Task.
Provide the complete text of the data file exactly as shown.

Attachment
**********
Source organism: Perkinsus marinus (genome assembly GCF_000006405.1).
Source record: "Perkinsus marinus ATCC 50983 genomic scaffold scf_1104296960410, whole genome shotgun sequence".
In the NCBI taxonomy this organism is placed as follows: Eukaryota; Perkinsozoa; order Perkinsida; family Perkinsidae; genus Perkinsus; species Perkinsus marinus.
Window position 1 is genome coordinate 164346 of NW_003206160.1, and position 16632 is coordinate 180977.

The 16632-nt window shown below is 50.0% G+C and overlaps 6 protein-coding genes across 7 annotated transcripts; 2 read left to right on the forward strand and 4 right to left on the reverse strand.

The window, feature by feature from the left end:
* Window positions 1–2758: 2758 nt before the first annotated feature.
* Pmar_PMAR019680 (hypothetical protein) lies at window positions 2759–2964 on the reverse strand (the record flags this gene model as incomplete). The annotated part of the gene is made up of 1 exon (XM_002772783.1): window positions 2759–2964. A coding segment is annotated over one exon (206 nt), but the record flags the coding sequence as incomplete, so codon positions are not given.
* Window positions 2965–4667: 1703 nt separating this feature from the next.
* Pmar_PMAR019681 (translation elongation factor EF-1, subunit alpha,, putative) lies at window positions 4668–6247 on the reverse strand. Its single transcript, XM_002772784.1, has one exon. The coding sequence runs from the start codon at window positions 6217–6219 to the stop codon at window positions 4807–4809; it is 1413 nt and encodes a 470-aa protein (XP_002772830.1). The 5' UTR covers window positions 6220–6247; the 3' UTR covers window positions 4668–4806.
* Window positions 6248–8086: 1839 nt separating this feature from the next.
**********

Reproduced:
Source organism: Perkinsus marinus (genome assembly GCF_000006405.1).
Source record: "Perkinsus marinus ATCC 50983 genomic scaffold scf_1104296960410, whole genome shotgun sequence".
In the NCBI taxonomy this organism is placed as follows: Eukaryota; Perkinsozoa; order Perkinsida; family Perkinsidae; genus Perkinsus; species Perkinsus marinus.
Window position 1 is genome coordinate 164346 of NW_003206160.1, and position 16632 is coordinate 180977.

The 16632-nt window shown below is 50.0% G+C and overlaps 6 protein-coding genes across 7 annotated transcripts; 2 read left to right on the forward strand and 4 right to left on the reverse strand.

The window, feature by feature from the left end:
* Window positions 1–2758: 2758 nt before the first annotated feature.
* Pmar_PMAR019680 (hypothetical protein) lies at window positions 2759–2964 on the reverse strand (the record flags this gene model as incomplete). The annotated part of the gene is made up of 1 exon (XM_002772783.1): window positions 2759–2964. A coding segment is annotated over one exon (206 nt), but the record flags the coding sequence as incomplete, so codon positions are not given.
* Window positions 2965–4667: 1703 nt separating this feature from the next.
* Pmar_PMAR019681 (translation elongation factor EF-1, subunit alpha,, putative) lies at window positions 4668–6247 on the reverse strand. Its single transcript, XM_002772784.1, has one exon. The coding sequence runs from the start codon at window positions 6217–6219 to the stop codon at window positions 4807–4809; it is 1413 nt and encodes a 470-aa protein (XP_002772830.1). The 5' UTR covers window positions 6220–6247; the 3' UTR covers window positions 4668–4806.
* Window positions 6248–8086: 1839 nt separating this feature from the next.